What can and what cannot be computed, now or in the future? We are extending the classical theory of digital computation, expanding the conception of computation to deal with any form of discrete and continuous data, any physical form of data representation, and any physical means of computation.
Theory of data and data-centric computing
Data are everywhere and data sets are vast. Data are collected and generated in the scientific analysis of the natural world; the functioning of machines and social organizations; the movements of sports people; in the files of the police and secret service, credit agencies and hospitals; in the customer records of the supermarket; in the packets and pages distributed across the internet and the phone networks; in the videos of our streets from CCTV cameras and satellites; in the discourse of our social media. Data are a commodity. In data-centric computation the primary object of scientific study is data.
At Swansea, research is underway on data and developing the new paradigm of data-centric computation. Typical questions are: How do you collect data through measurement processes? How do you specify and represent data, both mathematically and physically? How do you compute and communicate with data? How do you elicit knowledge and information from data? We are also interested in the question: How do you visualize data? Can the diverse types of data, with their distinct applications, be unified conceptually and practically? Surprisingly, data in its digital and analogue forms can be unified by a general mathematical theory of data based on algebra and logic. It is a theory with profound implications, useful software tools and many applications.
Computing with continuous and analogue data
The first obstacle when taking the step from classical computability over discrete data to computability over continuous data is the problem of how to represent the data. Continuous data can, in general, only be approximated. Thus, a successful theory of computations over continuous data must include a theory of approximations and a theory of representations of successively approximated data. Dr Jens Blanck has made significant foundational contributions to this theory. Using domain theory as a general theory of data approximation, he has made a deep investigation of the nature of representations and of reductions between different representations, which gives insight into which operations are computable with respect to different representations of the data.
Another problem under consideration is the unification of computational theories, methods and tools for computing with analogue and digital data. Professors John Tucker and Jeff I Zucker (McMaster University, Canada) have developed an extensive and general theory of computable functions on algebras, which model any kind of data. Continuous data types such as the real numbers, waveforms and signals, spectra, infinite data streams, state spaces, function spaces, etc., can be modelled using topological algebras. The aim is to create a comprehensive computability theory for functions on topological algebras, from which exact methods for the specification, computation and reasoning with real numbers can be derived.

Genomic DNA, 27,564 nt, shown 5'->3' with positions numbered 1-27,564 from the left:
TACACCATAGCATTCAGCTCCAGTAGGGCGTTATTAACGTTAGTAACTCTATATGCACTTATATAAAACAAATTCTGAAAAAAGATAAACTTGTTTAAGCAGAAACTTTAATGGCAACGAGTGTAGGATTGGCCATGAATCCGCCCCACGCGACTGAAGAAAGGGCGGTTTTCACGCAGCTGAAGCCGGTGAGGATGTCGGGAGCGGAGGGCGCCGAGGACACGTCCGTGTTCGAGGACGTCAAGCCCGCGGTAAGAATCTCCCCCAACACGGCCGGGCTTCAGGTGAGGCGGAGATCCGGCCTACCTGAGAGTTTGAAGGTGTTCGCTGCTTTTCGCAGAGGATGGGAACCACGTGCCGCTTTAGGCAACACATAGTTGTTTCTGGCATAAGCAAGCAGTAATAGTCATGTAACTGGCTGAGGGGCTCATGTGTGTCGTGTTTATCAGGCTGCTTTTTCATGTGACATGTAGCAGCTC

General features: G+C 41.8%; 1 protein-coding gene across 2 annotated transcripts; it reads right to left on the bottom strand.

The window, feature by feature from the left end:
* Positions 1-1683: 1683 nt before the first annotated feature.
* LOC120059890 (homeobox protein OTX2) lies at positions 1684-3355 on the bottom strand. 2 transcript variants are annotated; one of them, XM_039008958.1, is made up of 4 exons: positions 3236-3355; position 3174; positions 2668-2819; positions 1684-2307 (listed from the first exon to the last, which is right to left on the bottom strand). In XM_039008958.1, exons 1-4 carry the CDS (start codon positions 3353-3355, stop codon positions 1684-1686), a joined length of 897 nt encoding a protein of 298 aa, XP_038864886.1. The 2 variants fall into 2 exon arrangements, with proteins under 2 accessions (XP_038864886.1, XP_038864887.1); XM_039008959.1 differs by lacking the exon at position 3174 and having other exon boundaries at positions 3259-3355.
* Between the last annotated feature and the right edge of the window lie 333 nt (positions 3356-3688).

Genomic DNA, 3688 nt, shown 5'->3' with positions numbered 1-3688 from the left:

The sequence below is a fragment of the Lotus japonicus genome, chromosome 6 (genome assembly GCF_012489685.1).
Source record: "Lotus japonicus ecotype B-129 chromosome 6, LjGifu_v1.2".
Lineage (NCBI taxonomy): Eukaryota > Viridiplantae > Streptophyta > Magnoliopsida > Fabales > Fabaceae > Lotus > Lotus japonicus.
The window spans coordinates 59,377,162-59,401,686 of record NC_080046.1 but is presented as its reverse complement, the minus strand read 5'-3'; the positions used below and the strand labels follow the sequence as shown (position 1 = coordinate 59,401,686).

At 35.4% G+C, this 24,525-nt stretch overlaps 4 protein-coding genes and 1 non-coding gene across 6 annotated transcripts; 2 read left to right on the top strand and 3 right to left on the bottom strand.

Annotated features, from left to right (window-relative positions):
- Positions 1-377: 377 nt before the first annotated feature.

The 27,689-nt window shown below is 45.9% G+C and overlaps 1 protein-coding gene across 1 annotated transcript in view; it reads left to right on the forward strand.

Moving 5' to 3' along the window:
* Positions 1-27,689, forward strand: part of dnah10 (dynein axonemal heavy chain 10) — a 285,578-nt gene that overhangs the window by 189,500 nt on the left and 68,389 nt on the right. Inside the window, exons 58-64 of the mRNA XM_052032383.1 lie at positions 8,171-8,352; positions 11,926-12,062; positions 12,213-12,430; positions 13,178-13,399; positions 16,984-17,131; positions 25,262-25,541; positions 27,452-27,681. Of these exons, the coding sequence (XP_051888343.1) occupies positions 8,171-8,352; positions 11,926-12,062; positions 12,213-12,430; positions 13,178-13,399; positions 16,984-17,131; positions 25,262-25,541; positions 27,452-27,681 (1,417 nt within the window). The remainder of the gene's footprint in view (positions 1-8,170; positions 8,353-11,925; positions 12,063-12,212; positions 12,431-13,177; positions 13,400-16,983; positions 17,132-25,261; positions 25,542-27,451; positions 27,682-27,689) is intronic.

A third problem is: What are the technological limits of analogue computation? The team is working toward a theory of computing with analogue fields and has created a completely general network model of analogue computing systems distributed in space and operating in continuous time with data from a metric space. The model allows researchers to analyse analogue computation as an experimental process, develop case studies of mechanical and electronic systems, write equational specifications of analogue networks, and prove theorems about the unique solution and computability of the well-posed analogue networks.
Computability and physical systems
In the search for new physical foundations for computation and information processing, Dr Edwin Beggs (Mathematics Department) and Professor John Tucker are developing a theory of functions computable by experiments with physical systems. A fundamental problem is to identify what exactly is an experimental procedure on analogue data, how can it be used to compute, and how does it compare with algorithmic procedures based on digital data. A methodology for tackling such questions has been developed. Examples of exotic low dimensional mechanical systems have been created that can compute all functions and all real numbers. Results lead to an analysis of the construction and observation of physical systems in experiments and the use of new types of programming languages to express experimental procedures.
Building upon these studies of physical machines, with Professor Felix Costa (Lisbon), they have developed a theory of combining physical systems with algorithms. They add physical experiments to algorithms as oracles, generalising an idea of Alan Turing. In a large programme of research they have studied several experiments - mechanical, optical, electrical, atomic - and classified the boost in computational power the systems produce. Remarkably, they have found that (i) a wide range of experiments lead to the same computational class under practical constraints of polynomial time; (ii) this class is called P/log* and proves that such systems routinely break the Turing Barrier, a theoretical limit on the power of computers discovered in 1936. This implies that new technologies may exist that go beyond those we know at the present. The theory can also be used to investigate the nature of physical measurements. Instead of thinking of the system boosting the algorithm, the algorithm can be thought of as controlling the system. New conceptions of the measurement process arise that show that uncertainty is common and inherent in simple experiments.